Â§11 Absolute Continuity of a Measure
235
2Â° for every A e 21 n XQ, we have either n(A) = v(A) = 0 or (M(A) > 0 and v(A) = oo. For each n â‚¬ N, on the measurable space (Xn, 21D Xn) we have /j,(Xn) < oo, v(Xn) < oo and v <g; /x. Then by Theorem 11.14, the RadonNikodym derivative of v with respect to /x exists, that is, there exists a nonnegative extended realvalued 21 n Xâ€žmeasurable function /â€ž on Xn such that v(E) = I fâ€ždn
JE
for E e 21 n Xâ€ž.
Let /o = oo on Xo. Then by 2Â° we have v(Â£) = / f0dn forÂ£e2lnX0.
Let us define a nonnegative extended realvalued 2Cmeasurable function g on X by setting Â£(*) = /Â«(*) fÂ°r* â‚¬ Xâ€ž,n â‚¬ Z+. Then for any E G 21 we have HE)
. J^ v(E n Xn) = J2 f
=
J
fndpi
gdfi.
gdn= Uâ€žez+(Enxn) JE
This shows that g is the RadonNikodym derivative of v with respect to fi. Since v' is a finite measure and v' <^ fi, the RadonNikodym derivative of t/ with respect to /it exists by Theorem 11.14, that is, there exists a nonnegative extended realvalued 21measurable function h on X such that
AE)=f
h dfj, for E e 21.
Note that since v'(X) < oo, h is finite /xa.e. on X. Then g â€” h is defined ytta.e. on X. Now for every E e 21, we have HE) = v(E)v'(E)= f gdpiJE
f hd^=
J E J E
f[gh]dii.
Thus gâ€”his the RadonNikodym derivative of X with respect to ix. This proves the existence of JJI for the case that pi is a finite positive measure and A is an infinite signed measure with X(X) = oo. If A. is an infinite signed measure with X(X) = â€”oo, then â€” is an infinite signed A measure with (A)(X) = oo. Thus by our result above, the RadonNikodym derivative of â€” with respect to /x exists, that is, there exists an extended realvalued 2lmeasurable A function g on X such that (A)(Â£) = fEgdfj. for E e 21. Then for every E e 21 we have fE gd[L =  JEgdijL â€” (X)(E) = X(E). Thus â€”g is the RadonNikodym derivative of A with respect to \JL. 2. Now let / A be a afinite positive measure and A be an infinite signed measure on L (X, 21). Now crfiniteness of p. implies that there exists a disjoint sequence (Yn : n e N) in
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CHAPTER 2 The Lebesgue Integral
21 such that IJneN Yâ€ž = X and xx(7â€ž) < oo for n e N. For each n â‚¬ N, x is afinitepositive x measure and A is a signed measure on the measurable space (Yn, 21 n Kâ€ž) and A < fi If . . A is afinitesigned measure on (Yâ€ž, 21 n Fâ€ž) then the RadonNikodym derivative of A with respect to x exists by Theorem 11.14 and if A is an infinite signed measure on (Fâ€ž, 21D Yn) x then the RadonNikodym derivative of A with respect to /x exists as we showed in 1 above. Denote the RadonNikodym derivative of A with respect to /x on (Yn, 21 n Yn) by /â€ž. Let us define an extended realvalued 2lmeasurable function / on X by setting f(x) = fâ€ž(x) for x e yâ€ž for n â‚¬ N. Then for any E â‚¬ 21 we have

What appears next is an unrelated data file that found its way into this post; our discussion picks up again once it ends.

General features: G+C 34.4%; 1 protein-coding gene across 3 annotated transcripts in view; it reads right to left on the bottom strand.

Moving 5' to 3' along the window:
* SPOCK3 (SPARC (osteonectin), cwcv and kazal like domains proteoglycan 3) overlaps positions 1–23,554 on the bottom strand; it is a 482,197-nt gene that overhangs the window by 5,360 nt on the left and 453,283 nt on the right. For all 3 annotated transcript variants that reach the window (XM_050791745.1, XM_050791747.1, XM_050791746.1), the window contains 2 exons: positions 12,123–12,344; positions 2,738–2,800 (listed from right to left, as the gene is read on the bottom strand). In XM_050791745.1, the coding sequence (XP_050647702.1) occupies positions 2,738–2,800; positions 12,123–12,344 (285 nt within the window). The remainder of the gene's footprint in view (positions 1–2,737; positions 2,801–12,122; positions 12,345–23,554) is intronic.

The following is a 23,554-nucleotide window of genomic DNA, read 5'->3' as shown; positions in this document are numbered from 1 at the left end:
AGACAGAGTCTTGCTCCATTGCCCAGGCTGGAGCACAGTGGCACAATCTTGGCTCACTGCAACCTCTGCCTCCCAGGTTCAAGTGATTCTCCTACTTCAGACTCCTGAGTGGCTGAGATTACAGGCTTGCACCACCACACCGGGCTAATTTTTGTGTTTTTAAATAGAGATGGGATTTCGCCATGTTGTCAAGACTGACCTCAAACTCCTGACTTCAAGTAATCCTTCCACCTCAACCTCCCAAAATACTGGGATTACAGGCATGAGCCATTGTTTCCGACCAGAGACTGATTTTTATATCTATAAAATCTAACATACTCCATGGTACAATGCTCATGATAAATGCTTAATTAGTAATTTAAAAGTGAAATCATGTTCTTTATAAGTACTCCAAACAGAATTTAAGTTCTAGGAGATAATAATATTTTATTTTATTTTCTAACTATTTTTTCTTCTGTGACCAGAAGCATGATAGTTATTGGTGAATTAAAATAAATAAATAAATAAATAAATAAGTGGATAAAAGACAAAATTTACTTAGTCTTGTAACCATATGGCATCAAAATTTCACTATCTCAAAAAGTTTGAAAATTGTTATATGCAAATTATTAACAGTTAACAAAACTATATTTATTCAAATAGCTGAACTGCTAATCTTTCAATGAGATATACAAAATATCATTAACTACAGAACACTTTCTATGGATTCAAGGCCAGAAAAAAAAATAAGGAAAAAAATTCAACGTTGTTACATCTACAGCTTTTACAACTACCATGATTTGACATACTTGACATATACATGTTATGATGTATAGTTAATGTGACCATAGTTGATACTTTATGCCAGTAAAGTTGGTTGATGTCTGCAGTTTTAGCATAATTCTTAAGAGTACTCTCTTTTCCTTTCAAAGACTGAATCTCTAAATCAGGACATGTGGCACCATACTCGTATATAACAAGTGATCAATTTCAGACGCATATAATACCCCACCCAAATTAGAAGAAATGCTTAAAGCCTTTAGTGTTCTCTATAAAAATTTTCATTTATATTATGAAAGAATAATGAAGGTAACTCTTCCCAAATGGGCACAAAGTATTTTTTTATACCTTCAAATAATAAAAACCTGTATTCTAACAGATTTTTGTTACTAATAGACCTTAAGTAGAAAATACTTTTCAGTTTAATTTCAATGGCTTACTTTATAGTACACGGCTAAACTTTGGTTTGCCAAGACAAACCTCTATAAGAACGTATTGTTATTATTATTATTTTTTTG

neN
neW
JEnY
"
=
J
fdfi=
UneN(EnYn)
J
I
E
fdfi.
This shows that / is the RadonNikodym derivative of A with respect to /x. I Remark 11.17. Let /ix be a positive measure and A be a signed measure on a measurable space (X, 21) such that A <Â£ /x. Without the assumption that /x is crfinite the RadonNikodym derivative  ^ m a v n o t ex'st: See the following example. Example. Consider a measurable space (X, 21) where 21 = {0, X}. The only extended realvalued 2lmeasurable functions on X are the constant functions on X, that is, f(x) = y for JC e X where y â‚¬ R. Let /x and A be two measures on (X, 21) defined by setting: ii(0) = 0, /i(X) = oo, A(0) = 0, and A(Z) = 1. The measure [i is not crfinite. The only null set in (X, 21, ti) is 0 and we have A(0) = 0. Thus A <& /x. Now if / is an extended realvalued 2lmeasurable function on X then / = y for some y 6 R. Then fx f dn = fxy dpi = yn(X) = y â€¢ oo ^ 1 = A(X). Thus / is not a RadonNikodym derivative of A with respect to it. This shows that no extended realvalued 2lmeasurable function on X can be a RadonNikodym derivative of A with respect to /x and therefore ^ does not exist.
[Ill] Properties of the RadonNikodym Derivative
Let ix be a positive measure and A be a signed measure on a measurable space {X, 2(). According to Definition 11.1, a RadonNikodym derivative of A with respect to /x, if it exists, is an extended realvalued 2lmeasurable function Â£ o n X such that k(E) = fg^kdii for every E â‚¬ 21. Let us list first the more immediate properties of a RadonNikodym deivative. Observation 11.18. Let ii be a positive measure and A be a signed measure on (X, 2(). (a) If A < x and if tx is cfinite, then  Â£ exists. x (b) If ^ exists and if \i is crfinite, then j ^ is unique up to null sets of /x. (c) If 0 exists, then A <Â£ /x.
Â§11 Absolute Continuity of a Measure
237
Proof, (a) is by Theorem 11.16. (b) is by Proposition 11.2. Let us prove (c). Now if 0 exists, then we have A(Â£) = fE^dfj, for every E e 21. Then for every E e 21 such that H(E) = 0 we have X(E) = 0. This shows that A < /x. I Observation 11.19. Let /x be a positive measure and A be a signed measure on a measurable space (X, 21). Suppose the RadonNikodym derivative ^ of A with respect to /x exists. (a) ^ is /x semiintegrable on X. (b) If A is a positive measure, then ~^ > 0 /xa.e. on X. (c) If A is a finite signed measure, then Q ' s Mintegrable on X. (d) If A is a CTfinite signed measure, then jÂ± is realvalued /xa.e. on X. (e) If A is a afinite signed measure, then ^ has a version which is realvalued on X. Proof. 1. By Definition 11.1 we have jxj^d\x = A(X) e R. Thus f^ is /x semiintegrable onX. 2. Suppose A is a positive measure. Then we have fEjr;dp = X(E) > 0 for every E â‚¬ 21. Thus by Lemma 9.3, we have # > 0, /xa.e. 0 n X. 3. Suppose A is a finite signed measure. Then fx j ^ dp = A(X) e R. This shows that  i is /xintegrable on X. 4. Suppose A is a crfinite signed measure. This implies that there exists a disjoint sequence (Â£â€ž : n e N) in 21 such that ( J n e N Eâ€ž = X and A(Â£:â€ž) â‚¬ R for n e N. Then IEâ€ž % d^ = ^ n ) e R > t n a t is> % i s Mintegrable on Â£â€ž. This implies that ^ is realvalued /xa.e. on Â£â€ž by (f) of Observation 9.2. Since this holds for every n e N and since a countable union of null sets is a null set, % is realvalued /xa.e. on X. â€¢ 5. If A is a crfinite measure, then T ^ is realvalued /xa.e. on X by (d). Let EQ be the null set in (X, 21, /x) on which jfe assumes the values oo and â€”oo. Let us define a function on X by setting 4Â£(x) g(x) ' 0 forxeX\Â£0, forx e EQ.